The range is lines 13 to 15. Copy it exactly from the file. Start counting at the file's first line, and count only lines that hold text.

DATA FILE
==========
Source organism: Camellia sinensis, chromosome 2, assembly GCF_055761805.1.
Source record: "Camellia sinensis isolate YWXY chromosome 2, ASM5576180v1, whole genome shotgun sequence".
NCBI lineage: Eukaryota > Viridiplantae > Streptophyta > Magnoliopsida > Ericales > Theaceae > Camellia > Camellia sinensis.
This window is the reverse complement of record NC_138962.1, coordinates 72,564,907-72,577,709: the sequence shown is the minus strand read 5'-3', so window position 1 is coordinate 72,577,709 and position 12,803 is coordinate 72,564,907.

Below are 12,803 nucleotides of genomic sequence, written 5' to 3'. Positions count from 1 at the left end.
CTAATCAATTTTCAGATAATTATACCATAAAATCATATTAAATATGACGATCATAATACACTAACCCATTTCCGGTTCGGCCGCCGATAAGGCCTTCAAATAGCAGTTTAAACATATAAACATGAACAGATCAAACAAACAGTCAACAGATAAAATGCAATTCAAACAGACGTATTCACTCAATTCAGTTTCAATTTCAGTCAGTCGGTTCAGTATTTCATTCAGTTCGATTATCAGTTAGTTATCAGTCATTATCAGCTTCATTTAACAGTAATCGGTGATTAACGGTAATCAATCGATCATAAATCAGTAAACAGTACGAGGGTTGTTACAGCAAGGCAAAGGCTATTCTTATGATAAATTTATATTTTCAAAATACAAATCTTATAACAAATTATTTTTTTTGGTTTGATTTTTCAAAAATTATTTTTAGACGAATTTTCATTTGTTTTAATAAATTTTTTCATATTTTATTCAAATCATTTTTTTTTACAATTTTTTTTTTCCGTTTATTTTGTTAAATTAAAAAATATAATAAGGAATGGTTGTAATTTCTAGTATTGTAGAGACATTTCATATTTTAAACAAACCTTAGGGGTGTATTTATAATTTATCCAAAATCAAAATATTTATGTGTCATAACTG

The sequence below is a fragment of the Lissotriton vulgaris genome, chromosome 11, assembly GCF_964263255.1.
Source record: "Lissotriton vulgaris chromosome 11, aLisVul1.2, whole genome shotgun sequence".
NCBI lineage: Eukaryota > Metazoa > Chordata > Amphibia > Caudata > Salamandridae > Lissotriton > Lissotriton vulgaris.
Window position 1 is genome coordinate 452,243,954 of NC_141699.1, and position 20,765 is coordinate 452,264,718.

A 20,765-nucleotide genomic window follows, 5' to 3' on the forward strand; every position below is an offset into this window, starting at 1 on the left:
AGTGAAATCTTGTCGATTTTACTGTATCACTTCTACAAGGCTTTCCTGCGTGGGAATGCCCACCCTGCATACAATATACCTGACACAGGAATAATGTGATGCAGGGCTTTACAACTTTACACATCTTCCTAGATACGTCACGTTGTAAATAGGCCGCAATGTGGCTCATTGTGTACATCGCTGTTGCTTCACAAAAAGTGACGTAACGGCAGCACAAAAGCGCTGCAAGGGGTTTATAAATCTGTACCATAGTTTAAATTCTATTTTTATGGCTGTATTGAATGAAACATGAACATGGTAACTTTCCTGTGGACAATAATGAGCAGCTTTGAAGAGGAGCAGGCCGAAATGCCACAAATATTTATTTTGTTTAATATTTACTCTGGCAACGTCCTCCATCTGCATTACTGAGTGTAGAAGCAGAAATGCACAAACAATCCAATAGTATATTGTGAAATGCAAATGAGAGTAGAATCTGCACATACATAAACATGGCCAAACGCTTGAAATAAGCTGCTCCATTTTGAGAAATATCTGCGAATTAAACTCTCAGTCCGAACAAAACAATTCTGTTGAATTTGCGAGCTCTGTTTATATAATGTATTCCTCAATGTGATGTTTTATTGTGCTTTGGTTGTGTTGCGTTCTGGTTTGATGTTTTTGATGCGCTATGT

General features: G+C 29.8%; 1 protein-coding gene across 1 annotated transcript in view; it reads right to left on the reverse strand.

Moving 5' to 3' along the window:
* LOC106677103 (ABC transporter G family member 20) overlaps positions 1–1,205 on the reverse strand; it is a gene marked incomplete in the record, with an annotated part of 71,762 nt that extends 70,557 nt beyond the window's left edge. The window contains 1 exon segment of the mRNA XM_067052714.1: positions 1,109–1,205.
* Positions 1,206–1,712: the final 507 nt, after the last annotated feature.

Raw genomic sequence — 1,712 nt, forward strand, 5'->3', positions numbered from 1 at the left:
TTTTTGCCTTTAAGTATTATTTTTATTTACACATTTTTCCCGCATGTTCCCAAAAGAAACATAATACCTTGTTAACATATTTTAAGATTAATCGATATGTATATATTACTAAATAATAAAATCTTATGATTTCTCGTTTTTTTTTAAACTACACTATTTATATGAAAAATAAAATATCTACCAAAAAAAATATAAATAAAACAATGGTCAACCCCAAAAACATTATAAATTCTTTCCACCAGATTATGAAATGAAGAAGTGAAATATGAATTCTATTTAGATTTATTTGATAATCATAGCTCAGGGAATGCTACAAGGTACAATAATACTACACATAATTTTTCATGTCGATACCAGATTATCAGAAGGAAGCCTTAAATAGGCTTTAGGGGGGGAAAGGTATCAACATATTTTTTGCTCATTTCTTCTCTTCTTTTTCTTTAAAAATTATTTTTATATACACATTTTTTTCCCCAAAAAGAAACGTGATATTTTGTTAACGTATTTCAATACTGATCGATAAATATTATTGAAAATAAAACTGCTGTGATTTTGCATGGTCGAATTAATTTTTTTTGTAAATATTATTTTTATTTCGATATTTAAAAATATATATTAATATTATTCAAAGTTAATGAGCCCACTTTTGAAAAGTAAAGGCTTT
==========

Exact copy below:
General features: G+C 29.8%; 1 protein-coding gene across 1 annotated transcript in view; it reads right to left on the reverse strand.

Moving 5' to 3' along the window:
* LOC106677103 (ABC transporter G family member 20) overlaps positions 1–1,205 on the reverse strand; it is a gene marked incomplete in the record, with an annotated part of 71,762 nt that extends 70,557 nt beyond the window's left edge. The window contains 1 exon segment of the mRNA XM_067052714.1: positions 1,109–1,205.